Family limited partnerships can help keep family interests in sync after death and protect their estate from a high tax bill, but the government wants to make sure they operate as true businesses, not solely to avoid estate taxes.
Apart from other business reasons, family limited partnerships are often used to reduce the size of an estate for tax purposes. What makes them attractive is that the value of whatever is in the partnership — buildings, a business, publicly traded stock — can be discounted because selling shares in a partnership to outsiders is difficult since all the partners are related.
The article addresses whether or not a family limited partnership stand up to the I.R.S. test. The article is a basic summary of a complex area of law. The article suggests discussing five basic issues.
1. WHY DID YOU SET IT UP? Do you have a legitimate business interest beyond lowering estate taxes because you can discount the value of the assets in them? If it is solely estate tax discount driven, there could be a problem with the I.R.S. Examples of legitimate business interests are (a) jointly managing the collective wealth of a family to gain access to better managers, and (b) operating an illiquid asset like a family business or a portfolio of buildings. The article notes that a "family can also use a partnership as a stealth prenuptial agreement since all the assets are wrapped up in the partnership and not easily dividable."
2. DID YOU DISCOUNT THE PARTNERSHIP TOO DRASTICALLY?
If you discounted the value of the partnership too drastically, the I.R.S. may not agree. The article quoted one expert that "the I.R.S. had seemed to settle on a discount of 25 percent in cases it had litigated." One problem noted in the article is that the I.R.S. has not given strict guidance on what you can and cannot do.
3. WHEN DID YOU SET IT UP? Was the partnership set up on a parent's deathbed? This could draw scrutiny. The Times cited one case involving the $10 million estate of Albert Strangi, a Texan who made his money in manufacturing and was in declining health when his son-in-law moved nearly all his assets into a family limited partnership. After seven years of litigation, the federal courts ruled that the partnership had been set up solely to avoid estate taxes. With such an I.R.S. ruling, the whole amount could be deemed a taxable gift. This Texas case is an extreme example, but it helps point out that timing as well as intent count.4. HOW DO YOU MAINTAIN IT? For a family limited partnership to seen as legitimate, it needs to be run as a true business. This means regular meetings and audits as well as professional distributions. If you fail to do this, it can invite I.R.S. attention.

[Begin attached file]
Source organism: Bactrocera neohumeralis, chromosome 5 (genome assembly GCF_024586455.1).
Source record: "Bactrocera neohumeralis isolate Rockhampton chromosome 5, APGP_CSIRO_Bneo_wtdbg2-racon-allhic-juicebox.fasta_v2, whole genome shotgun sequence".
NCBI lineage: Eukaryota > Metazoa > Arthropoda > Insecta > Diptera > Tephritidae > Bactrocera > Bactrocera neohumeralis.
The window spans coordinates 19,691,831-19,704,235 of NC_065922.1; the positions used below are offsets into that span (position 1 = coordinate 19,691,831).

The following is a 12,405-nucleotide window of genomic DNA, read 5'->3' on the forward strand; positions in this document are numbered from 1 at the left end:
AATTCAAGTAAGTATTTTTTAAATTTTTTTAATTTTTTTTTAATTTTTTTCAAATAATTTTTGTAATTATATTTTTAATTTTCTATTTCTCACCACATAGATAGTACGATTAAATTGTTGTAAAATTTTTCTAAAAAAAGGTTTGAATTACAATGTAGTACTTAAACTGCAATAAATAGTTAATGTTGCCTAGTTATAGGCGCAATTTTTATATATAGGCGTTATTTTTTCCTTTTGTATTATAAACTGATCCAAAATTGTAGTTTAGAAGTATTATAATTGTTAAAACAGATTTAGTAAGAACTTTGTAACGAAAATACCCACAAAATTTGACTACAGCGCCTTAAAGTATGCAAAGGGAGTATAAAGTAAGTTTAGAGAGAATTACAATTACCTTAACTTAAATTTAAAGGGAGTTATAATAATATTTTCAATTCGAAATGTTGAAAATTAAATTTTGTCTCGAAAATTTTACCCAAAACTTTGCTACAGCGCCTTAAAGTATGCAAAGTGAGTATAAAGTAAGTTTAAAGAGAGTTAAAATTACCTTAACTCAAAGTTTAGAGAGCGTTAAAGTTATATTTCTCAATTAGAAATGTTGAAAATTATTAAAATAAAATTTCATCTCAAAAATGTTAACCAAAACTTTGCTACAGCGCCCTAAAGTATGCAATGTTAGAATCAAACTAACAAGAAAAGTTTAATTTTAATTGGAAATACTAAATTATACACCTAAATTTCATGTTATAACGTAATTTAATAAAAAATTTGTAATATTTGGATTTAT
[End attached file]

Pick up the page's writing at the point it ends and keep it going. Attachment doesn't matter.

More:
5. WHAT DO YOU DO WITH IT? Beyond tax reasons, many partnerships are set up out of a legitimate interest to keep families together after the parents die. But this is not always what the heirs want, particularly when they do not like one another. A partnership can be unwound, but how easily depends on how it was set up and cared for.
Many of the problems described above could be avoided by talking to lawyers at the formation and over regularly time periods to see if the partnership is being run properly. For example, during the formation stage it would be a good idea to address the issue of succession. Partnerships can be a useful estate planning tool but clients need to be very careful about how they’re setting up partnerships. The devil is really in the details.”
Posted by Henry (Hank) J. Moravec, III, a partner at Moravec, Varga & Mooney. For a complimentary 30 minute consultation (telephonic or in person), you can e-mail Hank Moravec at email@example.com or call him at (626) 793-3210 or (818) 769-4221.
Mr. Moravec is a very experienced Los Angeles estate planning attorney, Los Angeles trust attorney and Los Angeles tax attorney. He has more than 20 years' experience in estate planning and is extremely dedicated to his clients and helping them create a plan that is tailored to their wishes, finances, helps avoid probate and taxes, and takes into account their families' unique situation.
He focuses his practice on Estate Planning, Trust and Probate Administration, Beneficiary and Trustee Representation, Probate Litigation, Tax Law, and Nonprofit Law. He represents clients throughout Southern California and his offices are conveniently located for clients in the Los Angeles, Orange, Santa Barbara, Riverside and San Bernardino Counties.
The San Gabriel Valley office is located at 2233 Huntington Drive, Suite 17, San Marino, California 91108. Telephone: (626) 793-3210.The San Fernando Valley office is located at 4605 Lankershim Boulevard, Suite 718, North Hollywood, California 91602-1878. Telephone: (818) 769-4221.